Story, Writing

That Boy I Kissed

Once upon a time, I kissed a boy. He was a beautiful boy. He had my brother’s name, Matthew. That year, my ninth grade year, our school had outdoor halls. We had a smoking cage. I had one friend. She was small, but so formidable that for the first time, I had no fear. Pyng had a well-deserved reputation. Nobody crossed her, and by association, I was left alone.

Pyng also, I later realized, had an eye for queers. She collected us, protected us, and dominated us.

The boy’s friend told Pyng, somewhere in those outdoor halls, that he liked me. I wasn’t interested. I didn’t even think about it. What was there to think about? I didn’t know him. I didn’t even know his friend. I wasn’t interested in real boys. I wasn’t interested in anyone real. I lived in my head.

Pyng really wanted a romance, and I really wanted to please Pyng. We read a lot of romances, in those days. Pyng wore a lot of latex and told me what to do. I didn’t understand the dynamic at the time. I wanted to please her, and so I learned. She taught me about racism, and about white privilege. She taught me about AIDS. She taught me, a Catholic kid, that it’s fine to be queer. Also, she talked me into that boy whom I didn’t know. She wanted a romance, so she told me to give him a chance.

I didn’t care that the boy had my brother’s name. Incest isn’t my thing, but it’s never particularly bothered me either – consent is the issue. Like me, Matthew was a thrift store kid, a latchkey kid, kind of a scrub. He had dirty blond hair that grew over his collar. He wore t-shirts, and old jeans. It was the year before grunge, the year before we, the scrubs, became suddenly and inexplicably cool. He was a nice boy who looked like a bad boy. He was trying to be tougher than he was. We recognized that in one another.

He was my first (and only) boyfriend. My mother made it very clear that I was never to be alone with him. She was certain that all boys wanted to rape me. She thought that even my brother wasn’t to be trusted. Perhaps she confused them, I don’t know. But even at fifteen, I knew how to spot a predator. I know immediately who is predator and who is prey. Neither Matthew would have ever hurt me. Not because it wasn’t in their nature, although it wasn’t, and not because I would have prevented it, although I would have. I was, and am, much more violently aggressive than either one of those boys. But that’s not why they would never have hurt me. They wouldn’t have hurt me because they were good boys, decent boys, and just not rapists. They were boys who wanted mothers who loved them and mothers who trusted them. It makes me angry, to think about it. I don’t know why my mother has those prejudices. Lots and lots of men are assholes. I only love a select few of them. But neither of my Matthews were anything like rapists.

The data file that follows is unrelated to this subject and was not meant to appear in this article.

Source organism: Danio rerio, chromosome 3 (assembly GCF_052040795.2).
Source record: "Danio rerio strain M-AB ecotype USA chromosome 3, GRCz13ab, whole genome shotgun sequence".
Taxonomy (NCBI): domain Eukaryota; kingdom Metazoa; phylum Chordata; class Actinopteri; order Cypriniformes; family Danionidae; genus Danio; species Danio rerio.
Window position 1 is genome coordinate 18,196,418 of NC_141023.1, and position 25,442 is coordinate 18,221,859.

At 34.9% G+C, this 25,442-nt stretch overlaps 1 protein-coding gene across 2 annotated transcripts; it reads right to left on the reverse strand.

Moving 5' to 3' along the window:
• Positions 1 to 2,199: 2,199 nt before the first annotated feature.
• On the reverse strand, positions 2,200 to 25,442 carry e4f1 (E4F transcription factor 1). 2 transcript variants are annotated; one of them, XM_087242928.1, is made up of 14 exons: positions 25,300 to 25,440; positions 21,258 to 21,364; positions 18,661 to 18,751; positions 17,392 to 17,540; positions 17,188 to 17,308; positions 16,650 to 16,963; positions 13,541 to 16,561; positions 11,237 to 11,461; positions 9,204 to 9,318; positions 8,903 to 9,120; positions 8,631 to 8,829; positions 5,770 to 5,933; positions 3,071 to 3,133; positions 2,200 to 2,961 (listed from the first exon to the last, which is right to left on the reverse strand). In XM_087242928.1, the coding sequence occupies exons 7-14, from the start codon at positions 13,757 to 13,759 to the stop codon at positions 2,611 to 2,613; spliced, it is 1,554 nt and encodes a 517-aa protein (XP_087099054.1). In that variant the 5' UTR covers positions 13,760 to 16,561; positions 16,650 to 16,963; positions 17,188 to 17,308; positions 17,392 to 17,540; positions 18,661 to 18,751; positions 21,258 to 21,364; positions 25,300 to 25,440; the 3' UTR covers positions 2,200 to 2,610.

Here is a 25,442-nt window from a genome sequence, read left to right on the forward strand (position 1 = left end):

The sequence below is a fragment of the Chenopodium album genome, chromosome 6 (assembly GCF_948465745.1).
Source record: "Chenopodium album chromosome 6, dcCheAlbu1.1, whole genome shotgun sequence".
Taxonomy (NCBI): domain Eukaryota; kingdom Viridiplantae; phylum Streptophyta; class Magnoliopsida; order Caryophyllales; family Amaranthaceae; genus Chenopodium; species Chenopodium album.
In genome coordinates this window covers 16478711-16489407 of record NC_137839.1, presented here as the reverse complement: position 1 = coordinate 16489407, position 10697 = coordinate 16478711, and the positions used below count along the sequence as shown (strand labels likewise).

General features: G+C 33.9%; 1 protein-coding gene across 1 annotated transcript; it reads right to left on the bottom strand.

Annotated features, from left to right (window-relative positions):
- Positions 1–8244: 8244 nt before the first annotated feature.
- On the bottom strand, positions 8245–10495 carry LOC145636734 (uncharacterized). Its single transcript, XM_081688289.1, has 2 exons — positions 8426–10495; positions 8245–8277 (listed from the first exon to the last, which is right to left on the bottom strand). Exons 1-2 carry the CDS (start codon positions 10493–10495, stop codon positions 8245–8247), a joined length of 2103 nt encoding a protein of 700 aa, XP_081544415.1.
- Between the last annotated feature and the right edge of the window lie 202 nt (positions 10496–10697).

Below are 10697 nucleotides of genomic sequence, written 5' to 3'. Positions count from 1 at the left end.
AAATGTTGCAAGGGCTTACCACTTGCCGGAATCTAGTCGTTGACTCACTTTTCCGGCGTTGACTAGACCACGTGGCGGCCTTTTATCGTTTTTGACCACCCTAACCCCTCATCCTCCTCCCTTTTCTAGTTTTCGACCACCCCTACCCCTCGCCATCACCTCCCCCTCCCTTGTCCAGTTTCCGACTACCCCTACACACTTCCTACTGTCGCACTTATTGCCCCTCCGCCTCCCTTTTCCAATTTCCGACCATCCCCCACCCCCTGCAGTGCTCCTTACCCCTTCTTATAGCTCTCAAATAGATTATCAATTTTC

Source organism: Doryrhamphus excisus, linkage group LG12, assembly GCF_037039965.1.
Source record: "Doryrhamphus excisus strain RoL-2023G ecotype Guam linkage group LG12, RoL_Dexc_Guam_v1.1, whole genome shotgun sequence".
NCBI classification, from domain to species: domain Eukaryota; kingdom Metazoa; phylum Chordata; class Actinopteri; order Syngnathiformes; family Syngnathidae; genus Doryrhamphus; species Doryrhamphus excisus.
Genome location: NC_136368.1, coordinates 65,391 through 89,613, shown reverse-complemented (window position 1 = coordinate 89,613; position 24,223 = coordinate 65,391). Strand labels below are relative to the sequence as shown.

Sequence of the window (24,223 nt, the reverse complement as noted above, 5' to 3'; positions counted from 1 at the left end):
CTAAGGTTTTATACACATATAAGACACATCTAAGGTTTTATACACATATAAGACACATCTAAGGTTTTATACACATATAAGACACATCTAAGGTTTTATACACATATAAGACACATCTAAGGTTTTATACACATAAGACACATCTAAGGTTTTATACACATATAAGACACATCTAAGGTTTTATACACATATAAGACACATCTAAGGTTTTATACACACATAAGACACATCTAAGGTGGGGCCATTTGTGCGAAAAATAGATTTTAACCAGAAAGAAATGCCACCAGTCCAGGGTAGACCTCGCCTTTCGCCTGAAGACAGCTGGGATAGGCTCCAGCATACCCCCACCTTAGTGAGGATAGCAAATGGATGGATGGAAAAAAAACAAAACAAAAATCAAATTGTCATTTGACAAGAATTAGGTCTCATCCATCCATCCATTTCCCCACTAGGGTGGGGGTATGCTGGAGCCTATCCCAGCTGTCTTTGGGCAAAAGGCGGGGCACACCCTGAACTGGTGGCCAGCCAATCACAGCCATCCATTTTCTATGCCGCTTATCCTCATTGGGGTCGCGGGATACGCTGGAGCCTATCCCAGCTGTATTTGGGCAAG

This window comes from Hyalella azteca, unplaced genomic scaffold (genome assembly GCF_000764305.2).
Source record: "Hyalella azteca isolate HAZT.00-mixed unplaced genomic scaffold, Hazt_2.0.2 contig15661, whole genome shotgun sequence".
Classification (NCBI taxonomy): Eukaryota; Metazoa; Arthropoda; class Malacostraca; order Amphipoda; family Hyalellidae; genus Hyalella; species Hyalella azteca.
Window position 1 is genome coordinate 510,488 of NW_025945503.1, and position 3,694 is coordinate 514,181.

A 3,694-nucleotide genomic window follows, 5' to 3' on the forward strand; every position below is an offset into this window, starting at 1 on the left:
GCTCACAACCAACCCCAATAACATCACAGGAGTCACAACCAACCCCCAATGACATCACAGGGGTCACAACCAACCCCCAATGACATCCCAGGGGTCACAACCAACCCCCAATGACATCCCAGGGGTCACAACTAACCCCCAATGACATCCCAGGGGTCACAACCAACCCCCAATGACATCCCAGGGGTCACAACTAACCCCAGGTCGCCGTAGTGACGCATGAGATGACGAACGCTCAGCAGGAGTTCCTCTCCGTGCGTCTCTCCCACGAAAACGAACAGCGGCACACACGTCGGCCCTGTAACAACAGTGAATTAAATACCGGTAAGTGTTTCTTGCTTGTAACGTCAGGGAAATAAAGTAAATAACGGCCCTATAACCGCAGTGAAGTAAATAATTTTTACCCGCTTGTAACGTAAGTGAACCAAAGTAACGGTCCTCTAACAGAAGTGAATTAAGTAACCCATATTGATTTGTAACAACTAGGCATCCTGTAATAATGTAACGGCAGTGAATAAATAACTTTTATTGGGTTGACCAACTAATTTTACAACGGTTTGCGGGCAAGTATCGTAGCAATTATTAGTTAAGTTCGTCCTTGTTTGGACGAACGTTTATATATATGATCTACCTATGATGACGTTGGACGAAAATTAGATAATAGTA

I knew that the boy wasn’t a rapist. I also knew that, although we were roughly the same size, and he had boy muscles, I was much more vicious, much more potentially violent. I didn’t fear him. We hung out at his house, secretly, after school. He lived with his dad, who worked during the day. I told him that I would not be having sex with him. He said that was okay, and I believed him. I still do. I don’t think that sex was his goal. He wanted to be loved, to be held. He was a boy without a mother. He told me about having sex with his first girlfriend – how it made him feel – how it affected their relationship. He told me about how his dad beat him. He never tried to touch me, those times when we were alone in his room.